We live deep in the heartland, in Bloomington, IL and I am a lunch lady.  Great job!  You get your summers off and time to take a nap every day before the kids get home from school.  If I were to give you one physical characteristic to describe myself the one that springs to mind immediately is my abnormally short arms (don’t send me any T-Rex jokes, I’ve heard them all!)  My friends take great delight in this deformity and have been known to do imitations of me, waxing a car, playing volleyball, etc.  They think it’s hilarious.  I don’t let it bother me too much and have been known to shout out, when I’m in need of a little extra reach, “A little sympathy for the arm-length challenged?”

What’s my secret passion?  I used to think of writing as that, but now that’s pretty much out in the open.  Karaoke?  I love to karaoke and tend to stick to the rock music genre.  In fact, at least half of my books have rock star characters.  Karaoke is somewhat of a public passion, but I sing under assumed names, Gigi, Bambi, Fifi (I guess I like names that end in “I”), I even signed up under Snowflake around Christmas time.

I guess the one thing about myself that I’d never change is my off-beat sense of humor and positive attitude towards life.  Positive attitude can see you through a lot.

If I didn’t live in the flatlands of Central Illinois, where would I live?  Anywhere else!  No, just kidding.  Illinois is not that bad.  I’d choose the stereotypical gorgeous places, Hawaii, Ireland.  I think Ireland would be especially conducive to writing.

Do I write about where I live or where I’d like to live?  Well, I’ve written twelve different books and some take place in St. Louis, where I grew up, some take place in Ireland, New York, outer space, even.  I guess I go where the story takes me.

What’s the first creative writing I remember doing outside a class?  In second grade Mary Ellen Murphy and I wrote a spectacular book called, wait for it… “The Black Cat.”  It was an edge-of-your-seat thriller about a black cat that would appear at the same time the main character disappeared.  Oooh, mysterious!  It was written on blue hotel stationary, hole-punched, and bound with white yarn, as all of the best books are.

Why do I write romance novels?  I think it has to do with that whole positive attitude thing.  They all have happy endings.  I feel ripped off if I don’t get my happy ending!  I remember seeing a particular movie, some of you may have seen it, where the guy and the gal finally get all of their problems worked out and he walks into the Twin Towers and the desk calendar reads 9/11.  After two hours of trials and tribulations and our couple gets together only to have him blown up in the last seconds of the film.  I’m sorry people, but that’s bologna!  I walked out of that theater telling people, “Don’t see it!  It’s awful!”  And don’t get me started on Nicholas Sparks.  I love him, but I hate him!

What else do I write? Mostly romance, but a few romantic suspense novels, a sci-fi romance, and a couple of children’s books.  Someday I hope to write my memoir, too.  I’m going to title it: The Relgious Experience of a Mother of Four, subtitled:  How Triplets and a Two-Year-Old Brought Me to my Knees!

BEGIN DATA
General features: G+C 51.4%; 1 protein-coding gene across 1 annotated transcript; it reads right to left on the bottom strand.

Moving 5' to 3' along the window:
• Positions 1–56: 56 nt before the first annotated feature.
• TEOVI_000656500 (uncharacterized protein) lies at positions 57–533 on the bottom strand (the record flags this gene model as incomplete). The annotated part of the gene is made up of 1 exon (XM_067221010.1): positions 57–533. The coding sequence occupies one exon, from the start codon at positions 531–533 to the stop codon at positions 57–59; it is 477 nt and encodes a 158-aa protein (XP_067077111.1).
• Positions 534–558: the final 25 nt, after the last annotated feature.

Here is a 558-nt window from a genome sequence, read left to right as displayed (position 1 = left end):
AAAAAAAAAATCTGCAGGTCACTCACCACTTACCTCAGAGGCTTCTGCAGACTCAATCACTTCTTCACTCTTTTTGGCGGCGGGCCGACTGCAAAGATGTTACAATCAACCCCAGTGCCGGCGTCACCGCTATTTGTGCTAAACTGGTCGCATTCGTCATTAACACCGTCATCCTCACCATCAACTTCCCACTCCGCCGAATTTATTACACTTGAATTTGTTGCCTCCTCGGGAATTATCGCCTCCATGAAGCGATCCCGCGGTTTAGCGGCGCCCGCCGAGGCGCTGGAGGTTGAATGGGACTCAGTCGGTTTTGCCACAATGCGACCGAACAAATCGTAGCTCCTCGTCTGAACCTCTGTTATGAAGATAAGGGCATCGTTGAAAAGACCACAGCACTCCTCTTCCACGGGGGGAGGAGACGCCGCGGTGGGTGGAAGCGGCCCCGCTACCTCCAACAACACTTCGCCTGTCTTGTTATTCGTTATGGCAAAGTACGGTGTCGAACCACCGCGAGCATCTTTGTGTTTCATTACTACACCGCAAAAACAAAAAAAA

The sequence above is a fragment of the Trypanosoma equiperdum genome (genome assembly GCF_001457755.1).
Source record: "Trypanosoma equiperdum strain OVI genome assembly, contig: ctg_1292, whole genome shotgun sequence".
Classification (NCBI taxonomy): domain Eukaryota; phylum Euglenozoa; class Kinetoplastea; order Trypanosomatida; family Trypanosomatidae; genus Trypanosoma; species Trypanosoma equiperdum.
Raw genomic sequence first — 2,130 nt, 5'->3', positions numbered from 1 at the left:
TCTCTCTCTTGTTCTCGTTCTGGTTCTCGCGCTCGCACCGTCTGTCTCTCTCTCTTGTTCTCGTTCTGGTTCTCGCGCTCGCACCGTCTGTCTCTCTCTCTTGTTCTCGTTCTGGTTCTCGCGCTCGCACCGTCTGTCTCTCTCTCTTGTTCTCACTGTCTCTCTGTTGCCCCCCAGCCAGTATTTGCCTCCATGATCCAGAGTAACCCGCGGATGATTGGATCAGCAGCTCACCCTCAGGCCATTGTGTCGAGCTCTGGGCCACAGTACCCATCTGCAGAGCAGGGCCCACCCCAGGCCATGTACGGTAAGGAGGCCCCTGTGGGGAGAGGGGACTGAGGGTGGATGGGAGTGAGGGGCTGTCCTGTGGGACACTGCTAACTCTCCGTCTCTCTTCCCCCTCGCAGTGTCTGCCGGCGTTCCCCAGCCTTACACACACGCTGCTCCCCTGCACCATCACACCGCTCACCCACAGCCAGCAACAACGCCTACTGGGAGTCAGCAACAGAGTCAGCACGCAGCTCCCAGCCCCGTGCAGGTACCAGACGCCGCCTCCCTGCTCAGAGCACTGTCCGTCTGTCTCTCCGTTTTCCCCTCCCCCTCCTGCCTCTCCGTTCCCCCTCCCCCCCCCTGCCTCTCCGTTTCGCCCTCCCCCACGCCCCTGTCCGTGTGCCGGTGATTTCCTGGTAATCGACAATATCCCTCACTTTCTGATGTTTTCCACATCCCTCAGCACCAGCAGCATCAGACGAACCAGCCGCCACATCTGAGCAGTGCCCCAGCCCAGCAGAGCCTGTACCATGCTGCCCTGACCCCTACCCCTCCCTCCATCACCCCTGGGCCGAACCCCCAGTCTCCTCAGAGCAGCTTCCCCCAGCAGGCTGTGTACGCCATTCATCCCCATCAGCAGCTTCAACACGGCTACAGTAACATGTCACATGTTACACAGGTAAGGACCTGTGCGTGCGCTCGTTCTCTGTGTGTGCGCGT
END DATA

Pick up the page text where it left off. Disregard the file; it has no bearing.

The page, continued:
What one thing from Taken by Storm did I take from personal experience? Well, I’ve never been to the desert, so I guess it’s not that.  I think it would be the way Bashea and her brothers and sisters tease each other and repeat family stories.  That reminds me of my family whenever we get together.

What did I cut from my book that felt like severing a body part? I really didn’t cut anything, but there was this one scene.  I thought my hero, Tahj, was being playful, the editor thought he was being a jerk.  I had my writing group read it and while some agreed with me, there were enough that agreed with the editor that I ended up tweaking that scene.

Do I identify closely with one particular character? How? I have one book, I can’t share the title because I’m seeking permission to use a famous purse manufacturer’s name in the title.  I’ll just tell you that it’s called, “To Hell in a Blank Bag.”  It’s about four Midwest lunch ladies and their road trip to Colorado and what they learned along the way about life and love.  It’s semi-autobiographical (very semi) and I guess I sort of identify with Dani, one of the heroines.

The best part about my writing life is: CONTROL! I can make my characters do whatever I want.  (Keep in mind, I have four teenagers.  No one does what I want around here).

The worst part about my writing life is: having to “sell” myself, and by this I mean marketing.  I’ve never been a pushy person, or one to toot my own horn, so this simply isn’t my favorite part.

Give a hint about what the next book’s like:  Oooh!  My next book, coming sometime in January 2013, is titled, Trapped Under Ice.  It’s about a rock star that grew up in an abusive home and a, you got it, Midwest lunch lady.  Isn’t that a great pair?  Can you say “fantasy fulfillment?”

     Well, it’s been fun sharing today.  Thank you, Ladies in Red, for having me here.  It’s been a pleasure getting to know you all through this forum and I can’t wait to hear more from my soul mates in writing.